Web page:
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Patriot Coal bankruptcy case starts Monday

Jim Salter, Associated Press

FILE - In this Feb. 13, 2013, file photo members of the United Mine Workers of America wait to be arrested by police during protest outside the of headquarters of Peabody Energy in St. Louis. The union is promising to have thousands of miners and their supporters rallying in St. Louis next week when Patriot Coal Corp.'s bankruptcy hearing starts Monday, April 29, 2013. Patriot, spun off Peabody in 2007, is seeking drastic cuts in retiree health care benefits. (AP Photo/Jeff Roberson, File)

ST. LOUIS (AP) -- The United Mine Workers of America union is promising to have thousands of miners and their supporters rallying in St. Louis next week as Patriot Coal Corp.'s bankruptcy hearing goes to court.

St. Louis-based Patriot filed for Chapter 11 bankruptcy in July. The case is scheduled to begin Monday in U.S. Bankruptcy Court in St. Louis and last about a week.

Patriot was spun off from another St. Louis coal company, Peabody Energy Corp., in 2007. Initially profitable, Patriot hit hard times in recent years, the company citing exceptionally soft coal markets, rising costs and "unsustainable legacy liabilities" tied to the spinoff.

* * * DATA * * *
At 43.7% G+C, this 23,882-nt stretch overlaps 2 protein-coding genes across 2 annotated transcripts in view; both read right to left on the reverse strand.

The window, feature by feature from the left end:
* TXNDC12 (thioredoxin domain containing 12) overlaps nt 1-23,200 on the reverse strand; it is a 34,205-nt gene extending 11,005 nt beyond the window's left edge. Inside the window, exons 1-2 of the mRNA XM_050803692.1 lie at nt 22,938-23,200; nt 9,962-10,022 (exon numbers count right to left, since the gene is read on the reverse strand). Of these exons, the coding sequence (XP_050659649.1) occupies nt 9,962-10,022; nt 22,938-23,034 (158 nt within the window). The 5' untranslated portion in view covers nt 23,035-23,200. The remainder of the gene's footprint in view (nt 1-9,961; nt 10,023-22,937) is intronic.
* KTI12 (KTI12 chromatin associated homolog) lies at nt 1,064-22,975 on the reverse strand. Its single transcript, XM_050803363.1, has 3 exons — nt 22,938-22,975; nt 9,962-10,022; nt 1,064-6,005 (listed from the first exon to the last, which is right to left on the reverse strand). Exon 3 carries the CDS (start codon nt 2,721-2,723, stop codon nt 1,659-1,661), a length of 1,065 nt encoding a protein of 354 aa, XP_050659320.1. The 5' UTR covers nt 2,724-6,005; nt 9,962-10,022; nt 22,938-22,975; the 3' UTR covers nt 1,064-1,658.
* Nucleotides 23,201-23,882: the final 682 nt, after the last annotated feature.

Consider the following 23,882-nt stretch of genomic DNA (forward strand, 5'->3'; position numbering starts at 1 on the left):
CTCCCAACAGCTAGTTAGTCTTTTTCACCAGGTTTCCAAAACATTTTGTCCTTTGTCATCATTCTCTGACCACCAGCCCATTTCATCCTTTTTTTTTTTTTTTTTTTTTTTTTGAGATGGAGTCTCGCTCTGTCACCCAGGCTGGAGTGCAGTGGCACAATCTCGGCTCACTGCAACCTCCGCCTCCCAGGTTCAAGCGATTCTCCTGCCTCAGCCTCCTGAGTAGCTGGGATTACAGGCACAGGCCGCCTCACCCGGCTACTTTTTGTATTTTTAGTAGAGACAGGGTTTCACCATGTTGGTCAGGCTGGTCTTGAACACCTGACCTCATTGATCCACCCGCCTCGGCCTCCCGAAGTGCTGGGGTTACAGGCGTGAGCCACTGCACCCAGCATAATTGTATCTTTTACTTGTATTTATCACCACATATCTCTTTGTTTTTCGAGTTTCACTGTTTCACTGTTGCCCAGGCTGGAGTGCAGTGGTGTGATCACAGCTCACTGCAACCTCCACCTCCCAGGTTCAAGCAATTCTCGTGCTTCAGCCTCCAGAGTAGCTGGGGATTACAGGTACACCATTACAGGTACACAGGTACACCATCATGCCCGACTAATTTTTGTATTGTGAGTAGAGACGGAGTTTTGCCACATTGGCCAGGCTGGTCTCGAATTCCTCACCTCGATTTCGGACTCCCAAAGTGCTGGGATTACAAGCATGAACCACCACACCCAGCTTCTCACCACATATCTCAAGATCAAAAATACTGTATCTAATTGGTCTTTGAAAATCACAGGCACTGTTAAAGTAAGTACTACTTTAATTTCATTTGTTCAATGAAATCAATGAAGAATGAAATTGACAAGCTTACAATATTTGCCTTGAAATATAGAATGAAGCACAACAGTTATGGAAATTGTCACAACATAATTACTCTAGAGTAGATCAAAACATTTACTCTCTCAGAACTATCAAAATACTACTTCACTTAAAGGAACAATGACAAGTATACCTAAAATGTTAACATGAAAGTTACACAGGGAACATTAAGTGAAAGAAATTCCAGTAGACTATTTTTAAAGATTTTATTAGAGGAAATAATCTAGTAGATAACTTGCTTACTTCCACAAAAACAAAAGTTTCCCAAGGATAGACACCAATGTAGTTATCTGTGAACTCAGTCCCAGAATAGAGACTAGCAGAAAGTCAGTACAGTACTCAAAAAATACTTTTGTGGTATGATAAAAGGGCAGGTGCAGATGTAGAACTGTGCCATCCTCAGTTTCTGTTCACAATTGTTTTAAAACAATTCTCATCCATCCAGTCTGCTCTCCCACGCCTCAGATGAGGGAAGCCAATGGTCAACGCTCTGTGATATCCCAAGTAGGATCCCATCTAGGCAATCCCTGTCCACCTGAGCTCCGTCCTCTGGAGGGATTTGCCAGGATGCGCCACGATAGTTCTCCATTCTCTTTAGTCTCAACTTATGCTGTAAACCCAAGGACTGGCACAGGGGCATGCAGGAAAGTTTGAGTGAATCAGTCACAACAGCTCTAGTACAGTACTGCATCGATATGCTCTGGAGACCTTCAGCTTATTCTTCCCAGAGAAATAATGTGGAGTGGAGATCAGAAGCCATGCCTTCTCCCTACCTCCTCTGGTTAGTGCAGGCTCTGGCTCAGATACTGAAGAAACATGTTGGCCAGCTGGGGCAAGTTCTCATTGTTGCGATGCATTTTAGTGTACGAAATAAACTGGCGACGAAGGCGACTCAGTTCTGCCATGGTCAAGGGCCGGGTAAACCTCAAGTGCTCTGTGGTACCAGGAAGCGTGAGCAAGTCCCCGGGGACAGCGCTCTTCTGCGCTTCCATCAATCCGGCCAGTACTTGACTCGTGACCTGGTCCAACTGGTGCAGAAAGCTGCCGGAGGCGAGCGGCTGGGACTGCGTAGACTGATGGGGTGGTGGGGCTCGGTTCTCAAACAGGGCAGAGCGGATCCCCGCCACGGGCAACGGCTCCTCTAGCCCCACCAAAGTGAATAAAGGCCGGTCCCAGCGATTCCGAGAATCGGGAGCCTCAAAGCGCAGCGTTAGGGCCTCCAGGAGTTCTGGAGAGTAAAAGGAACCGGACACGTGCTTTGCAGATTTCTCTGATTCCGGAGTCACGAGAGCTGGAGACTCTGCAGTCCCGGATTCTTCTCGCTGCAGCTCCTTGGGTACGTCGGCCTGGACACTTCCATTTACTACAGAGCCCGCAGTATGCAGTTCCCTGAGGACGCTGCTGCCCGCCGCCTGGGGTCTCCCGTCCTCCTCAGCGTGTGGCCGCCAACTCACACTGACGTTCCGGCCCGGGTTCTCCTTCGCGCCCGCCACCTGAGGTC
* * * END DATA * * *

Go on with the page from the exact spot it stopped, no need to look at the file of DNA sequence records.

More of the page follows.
As part of its reorganization plan, Patriot seeks drastic cuts in health care benefits to retirees.

Union leaders say Patriot was set up to fail in a deliberate plan to end benefit obligations to retirees. Patriot and Peabody officials deny that claim.

The union has staged several previous rallies, including some in St. Louis, where protesters sat in the street in front of Peabody's corporate headquarters and were arrested in peaceful demonstrations.United Mine Workers of America President Cecil Roberts said the Monday rally will be the largest so far, with perhaps 3,000 protesters who will march the five blocks to the federal courthouse, site of the bankruptcy hearing.

"When the bankruptcy court begins hearings on Monday about Patriot's demand for drastic, unnecessary cuts in the standard of living for active and retired miners — they're going to hear from us," Roberts said in a statement.

Messages seeking comment from Patriot on Friday were not immediately returned.

Patriot claims its retiree health liability has ballooned to $1.6 billion. Last month, it proposed creating a trust with a maximum of $300 million from future profit-sharing to fund some level of those benefits, with Patriot making an initial contribution of $15 million.

Patriot CEO Bennett Hatfield has called the moves "necessary for the survival of Patriot and the preservation of more than 4,000 jobs."